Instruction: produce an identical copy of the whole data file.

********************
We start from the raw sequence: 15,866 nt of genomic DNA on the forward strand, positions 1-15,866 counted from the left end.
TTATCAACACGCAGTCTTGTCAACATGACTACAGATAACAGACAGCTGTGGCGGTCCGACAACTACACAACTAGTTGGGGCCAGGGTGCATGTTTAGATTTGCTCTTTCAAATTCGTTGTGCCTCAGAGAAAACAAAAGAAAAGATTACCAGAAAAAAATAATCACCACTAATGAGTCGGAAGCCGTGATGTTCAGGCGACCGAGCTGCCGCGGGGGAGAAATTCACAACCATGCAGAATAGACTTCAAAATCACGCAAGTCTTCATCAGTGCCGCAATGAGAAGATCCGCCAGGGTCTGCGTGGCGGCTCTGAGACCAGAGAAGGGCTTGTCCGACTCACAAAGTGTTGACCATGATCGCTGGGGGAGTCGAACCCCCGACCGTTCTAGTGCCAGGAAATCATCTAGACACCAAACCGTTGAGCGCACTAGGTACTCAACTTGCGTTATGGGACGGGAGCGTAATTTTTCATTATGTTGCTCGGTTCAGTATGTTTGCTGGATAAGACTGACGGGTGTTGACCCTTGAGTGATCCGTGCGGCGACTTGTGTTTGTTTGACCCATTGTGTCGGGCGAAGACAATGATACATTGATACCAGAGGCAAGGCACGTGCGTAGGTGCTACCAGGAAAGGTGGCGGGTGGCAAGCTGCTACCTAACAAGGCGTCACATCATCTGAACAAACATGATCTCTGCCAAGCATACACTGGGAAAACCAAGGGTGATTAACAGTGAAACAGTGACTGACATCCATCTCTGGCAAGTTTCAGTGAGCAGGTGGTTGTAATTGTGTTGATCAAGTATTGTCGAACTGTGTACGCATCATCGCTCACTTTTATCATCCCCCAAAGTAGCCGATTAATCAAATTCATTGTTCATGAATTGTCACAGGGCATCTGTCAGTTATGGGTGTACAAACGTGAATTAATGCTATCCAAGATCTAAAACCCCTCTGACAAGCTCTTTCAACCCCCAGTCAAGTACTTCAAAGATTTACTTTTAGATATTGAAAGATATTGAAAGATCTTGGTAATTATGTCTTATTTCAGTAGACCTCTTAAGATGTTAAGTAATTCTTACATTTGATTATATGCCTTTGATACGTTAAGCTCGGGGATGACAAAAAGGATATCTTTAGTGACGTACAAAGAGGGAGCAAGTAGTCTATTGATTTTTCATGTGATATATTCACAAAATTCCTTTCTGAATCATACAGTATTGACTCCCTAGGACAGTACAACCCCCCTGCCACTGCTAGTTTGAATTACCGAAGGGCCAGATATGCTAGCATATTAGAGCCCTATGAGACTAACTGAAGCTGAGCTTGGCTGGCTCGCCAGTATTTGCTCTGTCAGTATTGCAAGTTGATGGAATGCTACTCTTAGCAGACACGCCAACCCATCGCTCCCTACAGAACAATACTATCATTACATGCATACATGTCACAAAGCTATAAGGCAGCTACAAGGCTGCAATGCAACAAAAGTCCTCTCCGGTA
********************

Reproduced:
We start from the raw sequence: 15,866 nt of genomic DNA on the forward strand, positions 1-15,866 counted from the left end.
TTATCAACACGCAGTCTTGTCAACATGACTACAGATAACAGACAGCTGTGGCGGTCCGACAACTACACAACTAGTTGGGGCCAGGGTGCATGTTTAGATTTGCTCTTTCAAATTCGTTGTGCCTCAGAGAAAACAAAAGAAAAGATTACCAGAAAAAAATAATCACCACTAATGAGTCGGAAGCCGTGATGTTCAGGCGACCGAGCTGCCGCGGGGGAGAAATTCACAACCATGCAGAATAGACTTCAAAATCACGCAAGTCTTCATCAGTGCCGCAATGAGAAGATCCGCCAGGGTCTGCGTGGCGGCTCTGAGACCAGAGAAGGGCTTGTCCGACTCACAAAGTGTTGACCATGATCGCTGGGGGAGTCGAACCCCCGACCGTTCTAGTGCCAGGAAATCATCTAGACACCAAACCGTTGAGCGCACTAGGTACTCAACTTGCGTTATGGGACGGGAGCGTAATTTTTCATTATGTTGCTCGGTTCAGTATGTTTGCTGGATAAGACTGACGGGTGTTGACCCTTGAGTGATCCGTGCGGCGACTTGTGTTTGTTTGACCCATTGTGTCGGGCGAAGACAATGATACATTGATACCAGAGGCAAGGCACGTGCGTAGGTGCTACCAGGAAAGGTGGCGGGTGGCAAGCTGCTACCTAACAAGGCGTCACATCATCTGAACAAACATGATCTCTGCCAAGCATACACTGGGAAAACCAAGGGTGATTAACAGTGAAACAGTGACTGACATCCATCTCTGGCAAGTTTCAGTGAGCAGGTGGTTGTAATTGTGTTGATCAAGTATTGTCGAACTGTGTACGCATCATCGCTCACTTTTATCATCCCCCAAAGTAGCCGATTAATCAAATTCATTGTTCATGAATTGTCACAGGGCATCTGTCAGTTATGGGTGTACAAACGTGAATTAATGCTATCCAAGATCTAAAACCCCTCTGACAAGCTCTTTCAACCCCCAGTCAAGTACTTCAAAGATTTACTTTTAGATATTGAAAGATATTGAAAGATCTTGGTAATTATGTCTTATTTCAGTAGACCTCTTAAGATGTTAAGTAATTCTTACATTTGATTATATGCCTTTGATACGTTAAGCTCGGGGATGACAAAAAGGATATCTTTAGTGACGTACAAAGAGGGAGCAAGTAGTCTATTGATTTTTCATGTGATATATTCACAAAATTCCTTTCTGAATCATACAGTATTGACTCCCTAGGACAGTACAACCCCCCTGCCACTGCTAGTTTGAATTACCGAAGGGCCAGATATGCTAGCATATTAGAGCCCTATGAGACTAACTGAAGCTGAGCTTGGCTGGCTCGCCAGTATTTGCTCTGTCAGTATTGCAAGTTGATGGAATGCTACTCTTAGCAGACACGCCAACCCATCGCTCCCTACAGAACAATACTATCATTACATGCATACATGTCACAAAGCTATAAGGCAGCTACAAGGCTGCAATGCAACAAAAGTCCTCTCCGGTA